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Aboriginal and Torres Strait Islander people should be aware that this website contains names, images, and voices of deceased persons.

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Alec Derwent (A. D.) Hope (1907–2000)

by Ralph Elliott

A. D. Hope, by Loui Seselja, 1991

A. D. Hope, by Loui Seselja, 1991

National Library of Australia, 26894996

It was typical of Alec Hope that on his appointment as Senior Lecturer in English at the University of Melbourne in 1945 he joined a class of two to learn Arabic in order to study "the fabulous wealth of Arabic literature" at first hand, and to profit from the presence at the University of one of the finest Semitic scholars in the world, Maurice Goldman, driven into exile by Nazi Germany. But much to his regret he was unable to keep up his Arabic studies on being appointed Professor of English at the Canberra University College in 1951, although the College was then still under the aegis of Melbourne University.

When the College was absorbed by the new ANU, A. D. Hope became its Foundation Professor of English, a post he held until his retirement in 1968. Together with the writer Tom Inglis Moore, Hope had introduced the study of Australian literature at the Canberra University College at a time when only Brian Elliott in Adelaide had succeeded in elevating Aust. Lit into a subject fit for university study. "You led the van, my friend," wrote Hope in a poem addressed to Brian Elliott.

A foundation member of the Australian Humanities Research Council in 1956 — and for three years President of the Australian Association for the Teaching of English — A. D. Hope became a foundation Fellow of the Australian Academy of the Humanities in 1969, was awarded the OBE in 1972, and appointed AC in 1981. Numerous literary prizes paid tribute to his steadily growing renown as a poet, while his academic achievements were widely recognised. He became an Honorary Fellow of University College, Oxford, and of Clare Hall, Cambridge, as well as of the American Academy of the Arts and Letters. Several universities, including the ANU, conferred on him Honorary Doctorates of Letters.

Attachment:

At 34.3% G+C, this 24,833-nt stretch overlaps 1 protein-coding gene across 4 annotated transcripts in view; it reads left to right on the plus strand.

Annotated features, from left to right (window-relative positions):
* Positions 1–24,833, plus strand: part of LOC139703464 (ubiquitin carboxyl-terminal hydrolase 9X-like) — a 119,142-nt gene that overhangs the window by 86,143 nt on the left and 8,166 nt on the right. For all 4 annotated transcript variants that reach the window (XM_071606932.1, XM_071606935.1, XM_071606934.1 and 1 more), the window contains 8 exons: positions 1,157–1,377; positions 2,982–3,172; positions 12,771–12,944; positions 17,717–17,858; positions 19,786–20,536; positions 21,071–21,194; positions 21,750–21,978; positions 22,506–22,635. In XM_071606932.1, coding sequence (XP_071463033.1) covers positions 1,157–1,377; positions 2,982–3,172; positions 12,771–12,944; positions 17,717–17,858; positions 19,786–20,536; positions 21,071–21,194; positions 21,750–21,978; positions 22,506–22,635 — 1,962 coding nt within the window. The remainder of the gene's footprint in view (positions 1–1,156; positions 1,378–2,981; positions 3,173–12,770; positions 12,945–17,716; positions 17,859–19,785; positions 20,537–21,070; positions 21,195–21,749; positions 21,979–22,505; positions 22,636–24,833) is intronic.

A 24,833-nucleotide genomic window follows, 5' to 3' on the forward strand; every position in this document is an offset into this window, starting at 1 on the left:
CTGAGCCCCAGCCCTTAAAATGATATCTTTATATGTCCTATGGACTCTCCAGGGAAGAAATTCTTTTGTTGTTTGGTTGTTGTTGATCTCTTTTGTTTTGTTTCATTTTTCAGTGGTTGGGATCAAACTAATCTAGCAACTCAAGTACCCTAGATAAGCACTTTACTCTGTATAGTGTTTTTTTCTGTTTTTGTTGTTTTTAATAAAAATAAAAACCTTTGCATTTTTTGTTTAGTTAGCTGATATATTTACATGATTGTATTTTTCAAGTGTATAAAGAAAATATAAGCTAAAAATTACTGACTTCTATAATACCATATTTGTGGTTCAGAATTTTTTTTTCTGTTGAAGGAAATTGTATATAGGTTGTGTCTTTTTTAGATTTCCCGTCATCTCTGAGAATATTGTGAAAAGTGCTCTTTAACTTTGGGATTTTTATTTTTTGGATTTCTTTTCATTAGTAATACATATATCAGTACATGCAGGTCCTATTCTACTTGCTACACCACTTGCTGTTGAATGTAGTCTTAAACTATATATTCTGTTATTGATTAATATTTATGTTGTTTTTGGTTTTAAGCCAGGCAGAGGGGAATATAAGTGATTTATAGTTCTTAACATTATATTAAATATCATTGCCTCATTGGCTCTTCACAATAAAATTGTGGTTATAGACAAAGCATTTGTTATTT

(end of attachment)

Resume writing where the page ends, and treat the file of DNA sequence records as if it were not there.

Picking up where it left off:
On his retirement the ANU made him Professor Emeritus and a Fellow, and named a building in his honour — where he continued to enjoy contact with students. It is in the A. D. Hope Building, now housing the new School of Humanities, where a set of lively sketches near the entrance and the colourful portrait by Keith Looby have kept his image alive for generations of students and staff. One of the latter is David Brooks, formerly on the staff of the ANU Department of English and editor of the two recent volumes of Hope's poems and of essays on his poetry.

Hope was a shy man, "a mild little man", Douglas Stewart called him. "I have always by nature ... been more or less an isolated individual," Hope wrote in 1974, and his shyness may perhaps explain the comment by one of his Canberra students that when teaching he used to look at the tree outside the window rather than at his students. But "the professor", as he wrote in his early "Flower Poem", was very much aware of the class of female students anxious for the saving grace of poetry:

Only transfusion of a poem's blood Can save them, bleeding from their civilisation.

Had he not chosen to be, above all else, a poet, Alec Hope would probably have become a philologist. Born in Cooma on 21 July 1907, his family moved to Tasmania in 1911 where his father, a Presbyterian minister, had been appointed to a church in Campbell Town and where he began to teach his young son Latin, much to the boy's delight: "It was exciting to be learning a foreign language especially as I was learning ancient history at the same time," he recalled in a letter to Ann McCulloch of Deakin University in 1989.